Usefulness of frequent arrhythmias after epicardial recanalization in anterior wall acute myocardial infarction as a marker of cellular injury leading to poor recovery of left ventricular function.
Ventricular arrhythmias are associated with epicardial reperfusion but may also be a sign of cellular injury, which affects recovery of left ventricular (LV) function. To assess the correlation between reperfusion arrhythmias and the change in LV function after the acute phase in reperfused acute myocardial infarction (AMI), 62 patients with reperfused anterior wall AMI were studied. All patients underwent 24-hour Holter recording, echocardiography, and coronary angiography during the acute phase of AMI. Echocardiography was repeated at 1 to 2 months after AMI. Correlations between ventricular arrhythmias in the reperfusion phase and the change in LV wall motion score (WMS) during follow-up were studied. The number of reperfusion arrhythmias was significantly higher in patients with further deterioration of LV function; there were 5-, 14-, 131-, and 11-fold increases in isolated premature ventricular complexes (PVCs), PVCs in couplets, PVCs in bigeminy, and total PVCs, respectively, in patients with further increases in WMS after the acute phase. The incidence of repetitive, frequent, and early accelerated idioventricular rhythms (AIVRs) was correlated significantly with the change in LV function, with 129- and 105-fold increases in numbers of early AIVRs and total AIVRs, respectively, in patients with further worsening of LV function during follow-up. The incidence and the number of long-lasting nonsustained ventricular tachycardias as well as the number of rapid ventricular tachycardias and total ventricular tachycardia episodes were also correlated significantly with further deterioration. Thus, frequent arrhythmias associated with epicardial reperfusion strongly correlate with further worsening of LV function after the acute phase of AMI. This supports the hypothesis that these reperfusion arrhythmias are probably a noninvasive marker of cellular injury.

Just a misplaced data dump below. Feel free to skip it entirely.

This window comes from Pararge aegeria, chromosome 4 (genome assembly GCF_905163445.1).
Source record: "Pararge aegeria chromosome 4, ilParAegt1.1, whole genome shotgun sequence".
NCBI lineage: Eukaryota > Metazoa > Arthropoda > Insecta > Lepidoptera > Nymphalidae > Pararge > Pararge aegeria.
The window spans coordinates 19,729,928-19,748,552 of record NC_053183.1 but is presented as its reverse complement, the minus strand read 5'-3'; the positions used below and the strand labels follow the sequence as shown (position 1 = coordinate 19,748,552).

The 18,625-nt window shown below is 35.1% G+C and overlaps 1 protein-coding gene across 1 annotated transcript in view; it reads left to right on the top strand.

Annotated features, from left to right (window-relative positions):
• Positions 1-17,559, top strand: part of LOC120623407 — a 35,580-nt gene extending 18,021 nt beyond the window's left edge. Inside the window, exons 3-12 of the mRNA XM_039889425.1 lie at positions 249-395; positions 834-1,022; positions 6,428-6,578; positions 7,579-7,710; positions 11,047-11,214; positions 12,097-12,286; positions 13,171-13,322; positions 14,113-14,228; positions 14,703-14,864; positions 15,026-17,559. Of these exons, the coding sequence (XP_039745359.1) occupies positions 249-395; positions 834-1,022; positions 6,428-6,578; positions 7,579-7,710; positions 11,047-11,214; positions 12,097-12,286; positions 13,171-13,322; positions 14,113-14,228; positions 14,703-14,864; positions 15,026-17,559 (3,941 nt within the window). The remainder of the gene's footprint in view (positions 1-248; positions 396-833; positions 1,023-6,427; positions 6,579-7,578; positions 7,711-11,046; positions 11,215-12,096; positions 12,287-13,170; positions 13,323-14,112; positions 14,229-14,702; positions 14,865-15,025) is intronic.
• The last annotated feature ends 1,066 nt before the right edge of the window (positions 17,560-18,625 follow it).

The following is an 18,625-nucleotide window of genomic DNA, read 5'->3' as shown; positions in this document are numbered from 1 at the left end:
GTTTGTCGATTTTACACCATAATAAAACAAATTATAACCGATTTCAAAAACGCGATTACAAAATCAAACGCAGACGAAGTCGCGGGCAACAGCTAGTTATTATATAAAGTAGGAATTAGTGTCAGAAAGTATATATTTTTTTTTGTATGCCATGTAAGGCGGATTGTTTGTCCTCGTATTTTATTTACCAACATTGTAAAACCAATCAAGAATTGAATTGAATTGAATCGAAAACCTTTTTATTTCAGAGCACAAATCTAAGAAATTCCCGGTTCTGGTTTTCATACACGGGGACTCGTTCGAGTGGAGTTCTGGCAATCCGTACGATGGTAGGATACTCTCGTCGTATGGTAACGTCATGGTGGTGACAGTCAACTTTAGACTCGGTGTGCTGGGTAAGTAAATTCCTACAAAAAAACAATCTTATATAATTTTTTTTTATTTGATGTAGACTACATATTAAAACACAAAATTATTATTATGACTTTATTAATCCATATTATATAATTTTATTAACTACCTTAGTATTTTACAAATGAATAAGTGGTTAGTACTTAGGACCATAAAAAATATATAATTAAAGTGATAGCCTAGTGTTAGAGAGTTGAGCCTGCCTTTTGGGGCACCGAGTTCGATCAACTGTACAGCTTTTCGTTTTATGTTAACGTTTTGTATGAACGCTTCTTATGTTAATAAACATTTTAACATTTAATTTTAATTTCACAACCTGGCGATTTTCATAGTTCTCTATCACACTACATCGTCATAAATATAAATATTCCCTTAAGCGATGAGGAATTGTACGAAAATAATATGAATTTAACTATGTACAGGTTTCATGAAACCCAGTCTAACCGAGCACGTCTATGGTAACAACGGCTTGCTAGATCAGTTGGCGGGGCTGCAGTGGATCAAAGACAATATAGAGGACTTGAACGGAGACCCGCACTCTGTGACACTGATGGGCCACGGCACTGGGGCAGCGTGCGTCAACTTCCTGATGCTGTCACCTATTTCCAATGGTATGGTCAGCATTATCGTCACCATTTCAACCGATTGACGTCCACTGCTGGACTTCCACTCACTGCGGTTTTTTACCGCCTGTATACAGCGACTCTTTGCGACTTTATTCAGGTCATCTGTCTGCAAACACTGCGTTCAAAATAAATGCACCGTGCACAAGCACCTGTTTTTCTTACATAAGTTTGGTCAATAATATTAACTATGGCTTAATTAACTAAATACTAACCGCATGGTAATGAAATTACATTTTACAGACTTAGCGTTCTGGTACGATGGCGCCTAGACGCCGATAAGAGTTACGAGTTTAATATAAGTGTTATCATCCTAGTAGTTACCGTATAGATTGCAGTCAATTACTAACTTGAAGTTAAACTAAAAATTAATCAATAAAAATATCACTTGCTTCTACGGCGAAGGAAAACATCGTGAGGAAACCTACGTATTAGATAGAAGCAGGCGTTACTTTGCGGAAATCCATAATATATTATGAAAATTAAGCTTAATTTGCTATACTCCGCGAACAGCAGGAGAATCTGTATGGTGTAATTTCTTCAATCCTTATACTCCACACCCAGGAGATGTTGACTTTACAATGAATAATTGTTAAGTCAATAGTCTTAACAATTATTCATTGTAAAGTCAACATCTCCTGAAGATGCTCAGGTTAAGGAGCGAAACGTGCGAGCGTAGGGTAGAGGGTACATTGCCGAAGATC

Engelen, DJ; Gressin, V; Krucoff, MW; Theuns, DA; Green, C; Cheriex, EC; Maison-Blanche, P; Dassen, WR; Wellens, HJ; Gorgels, AP
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